The insider threat: understanding human behavior that impacts cyber-resilience
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The insider threat: understanding human behavior that impacts cyber-resilience

Published by IT-technews

When a cyberattack occurs, it’s easy to point fingers at users who may have caused it, albeit inadvertently, but these accusations are toxic and counterproductive.

Instead, it is better to delve into what are the human behaviors that cause that cybersecurity incident. In fact, according to the latest studies, systems would not necessarily be safer without users: people can be an important ally, especially with proper training.

How to account for human behavior

If one reads research on electronic fraud (phishing), one finds that approximately 10% of users will be victims of this type of attack. This is a good example of a case where people’s behavior needs to be taken into account. If your strategy hinges on trusting employees not to follow links or open attachments, even though the latter is crucial in areas like recruiting, then you realize how important it is to have a resiliency strategy.

The strategy should therefore ensure that if a user becomes a security vulnerability, you can prevent, detect, or at least mitigate malicious activity.

Design of user-centered security systems

Users are generally not cybersecurity experts, so asking them to make decisions between ‘everything is fine’ or ‘the company is on fire’ simply by clicking on one or two options is probably not going to work at all. well.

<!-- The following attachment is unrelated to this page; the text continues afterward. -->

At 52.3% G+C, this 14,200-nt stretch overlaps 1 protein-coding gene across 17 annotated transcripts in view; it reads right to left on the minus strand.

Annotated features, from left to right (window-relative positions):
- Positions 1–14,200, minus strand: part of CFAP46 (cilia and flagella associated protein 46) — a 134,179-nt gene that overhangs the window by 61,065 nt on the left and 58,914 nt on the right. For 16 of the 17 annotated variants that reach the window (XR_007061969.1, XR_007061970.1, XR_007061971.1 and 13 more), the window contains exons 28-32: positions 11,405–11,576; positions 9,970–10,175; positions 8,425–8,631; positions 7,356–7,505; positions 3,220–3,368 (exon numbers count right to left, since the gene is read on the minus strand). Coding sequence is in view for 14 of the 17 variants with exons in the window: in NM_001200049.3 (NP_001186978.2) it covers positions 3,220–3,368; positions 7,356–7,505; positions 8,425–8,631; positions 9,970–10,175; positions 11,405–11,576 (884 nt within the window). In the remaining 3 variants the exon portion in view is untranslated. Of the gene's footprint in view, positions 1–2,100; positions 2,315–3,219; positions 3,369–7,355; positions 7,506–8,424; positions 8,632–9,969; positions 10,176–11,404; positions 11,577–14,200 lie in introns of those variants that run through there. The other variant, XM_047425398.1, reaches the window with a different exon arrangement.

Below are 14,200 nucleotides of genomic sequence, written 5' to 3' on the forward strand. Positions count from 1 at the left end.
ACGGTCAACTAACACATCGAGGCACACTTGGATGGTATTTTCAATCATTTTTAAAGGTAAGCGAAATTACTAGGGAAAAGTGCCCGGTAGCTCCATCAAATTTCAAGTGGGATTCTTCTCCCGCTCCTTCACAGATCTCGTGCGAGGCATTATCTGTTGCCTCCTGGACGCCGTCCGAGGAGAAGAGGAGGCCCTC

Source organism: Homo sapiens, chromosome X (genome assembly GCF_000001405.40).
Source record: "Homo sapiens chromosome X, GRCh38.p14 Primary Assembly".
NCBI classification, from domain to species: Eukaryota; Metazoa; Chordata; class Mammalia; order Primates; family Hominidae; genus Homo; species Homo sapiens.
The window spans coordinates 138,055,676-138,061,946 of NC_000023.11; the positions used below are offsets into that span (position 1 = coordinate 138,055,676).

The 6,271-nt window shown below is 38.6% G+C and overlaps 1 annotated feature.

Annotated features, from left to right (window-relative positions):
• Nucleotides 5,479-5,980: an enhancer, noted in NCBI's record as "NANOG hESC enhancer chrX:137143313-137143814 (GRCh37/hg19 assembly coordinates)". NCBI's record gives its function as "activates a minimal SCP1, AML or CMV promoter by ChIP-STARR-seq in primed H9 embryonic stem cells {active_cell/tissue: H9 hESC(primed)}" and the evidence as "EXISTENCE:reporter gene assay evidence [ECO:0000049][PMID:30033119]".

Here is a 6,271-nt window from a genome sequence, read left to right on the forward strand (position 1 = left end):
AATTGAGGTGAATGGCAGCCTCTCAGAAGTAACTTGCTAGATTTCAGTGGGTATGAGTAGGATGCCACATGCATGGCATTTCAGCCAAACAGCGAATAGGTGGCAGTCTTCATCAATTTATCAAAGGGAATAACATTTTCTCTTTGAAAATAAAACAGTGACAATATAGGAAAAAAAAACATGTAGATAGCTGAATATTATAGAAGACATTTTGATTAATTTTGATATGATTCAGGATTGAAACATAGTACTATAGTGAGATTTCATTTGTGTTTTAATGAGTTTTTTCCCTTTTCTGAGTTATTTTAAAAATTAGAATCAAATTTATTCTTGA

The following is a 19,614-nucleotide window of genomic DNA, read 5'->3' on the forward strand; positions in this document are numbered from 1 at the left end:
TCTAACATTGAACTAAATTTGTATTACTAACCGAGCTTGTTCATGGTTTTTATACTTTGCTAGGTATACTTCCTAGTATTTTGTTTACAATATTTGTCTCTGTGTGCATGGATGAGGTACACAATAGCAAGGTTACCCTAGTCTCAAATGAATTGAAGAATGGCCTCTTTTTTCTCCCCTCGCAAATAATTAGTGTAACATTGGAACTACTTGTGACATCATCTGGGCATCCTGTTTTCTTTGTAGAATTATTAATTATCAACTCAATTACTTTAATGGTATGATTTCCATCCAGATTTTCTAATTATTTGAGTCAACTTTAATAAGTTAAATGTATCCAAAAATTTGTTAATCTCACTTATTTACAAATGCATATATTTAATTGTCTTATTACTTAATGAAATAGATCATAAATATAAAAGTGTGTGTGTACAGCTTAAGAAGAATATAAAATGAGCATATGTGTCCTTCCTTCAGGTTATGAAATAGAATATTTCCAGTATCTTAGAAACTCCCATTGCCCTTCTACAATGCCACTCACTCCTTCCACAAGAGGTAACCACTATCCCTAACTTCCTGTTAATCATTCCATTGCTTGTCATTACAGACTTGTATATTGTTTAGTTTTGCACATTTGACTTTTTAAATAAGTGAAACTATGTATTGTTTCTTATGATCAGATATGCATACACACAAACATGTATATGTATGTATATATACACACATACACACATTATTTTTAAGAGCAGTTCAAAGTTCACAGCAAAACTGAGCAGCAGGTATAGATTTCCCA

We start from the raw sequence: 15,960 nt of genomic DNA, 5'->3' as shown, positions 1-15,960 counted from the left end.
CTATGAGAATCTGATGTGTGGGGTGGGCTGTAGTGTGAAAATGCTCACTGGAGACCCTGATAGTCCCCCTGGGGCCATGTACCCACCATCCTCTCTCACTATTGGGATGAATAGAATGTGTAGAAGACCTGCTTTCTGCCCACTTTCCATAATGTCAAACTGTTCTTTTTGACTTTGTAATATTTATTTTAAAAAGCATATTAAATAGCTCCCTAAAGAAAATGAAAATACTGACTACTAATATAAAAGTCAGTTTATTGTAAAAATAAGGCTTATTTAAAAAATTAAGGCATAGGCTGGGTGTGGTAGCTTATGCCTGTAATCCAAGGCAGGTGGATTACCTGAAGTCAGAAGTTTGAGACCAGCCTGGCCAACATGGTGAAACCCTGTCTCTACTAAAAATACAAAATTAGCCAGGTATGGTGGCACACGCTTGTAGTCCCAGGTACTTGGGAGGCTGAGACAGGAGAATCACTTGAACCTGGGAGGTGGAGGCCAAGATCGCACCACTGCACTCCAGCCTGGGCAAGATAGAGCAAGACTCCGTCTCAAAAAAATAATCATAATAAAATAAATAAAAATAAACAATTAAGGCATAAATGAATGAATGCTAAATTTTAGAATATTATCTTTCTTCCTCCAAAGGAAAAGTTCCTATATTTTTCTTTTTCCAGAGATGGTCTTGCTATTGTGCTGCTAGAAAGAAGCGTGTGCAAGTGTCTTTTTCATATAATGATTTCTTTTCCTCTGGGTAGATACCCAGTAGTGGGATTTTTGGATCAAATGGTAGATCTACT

That’s when user-centric security design becomes effective. Simply put, this is where process flow, user experience, and day-to-day operations need to be considered.

New insider threat management models

Managing the risk of an insider threat depends, above all, on how robust Identity and Access Management (IAM) is, along with behavioral monitoring to identify suspicious or outright malicious behavior.
However, this management should not focus only on the people who use the system. With more and more interactions between machines, and therefore between applications, it is equally essential to consider them part of the overall solution.

That is why we no longer only talk about User Behavior Analysis (UBA), but User and Entity Behavior Analysis (UEBA).

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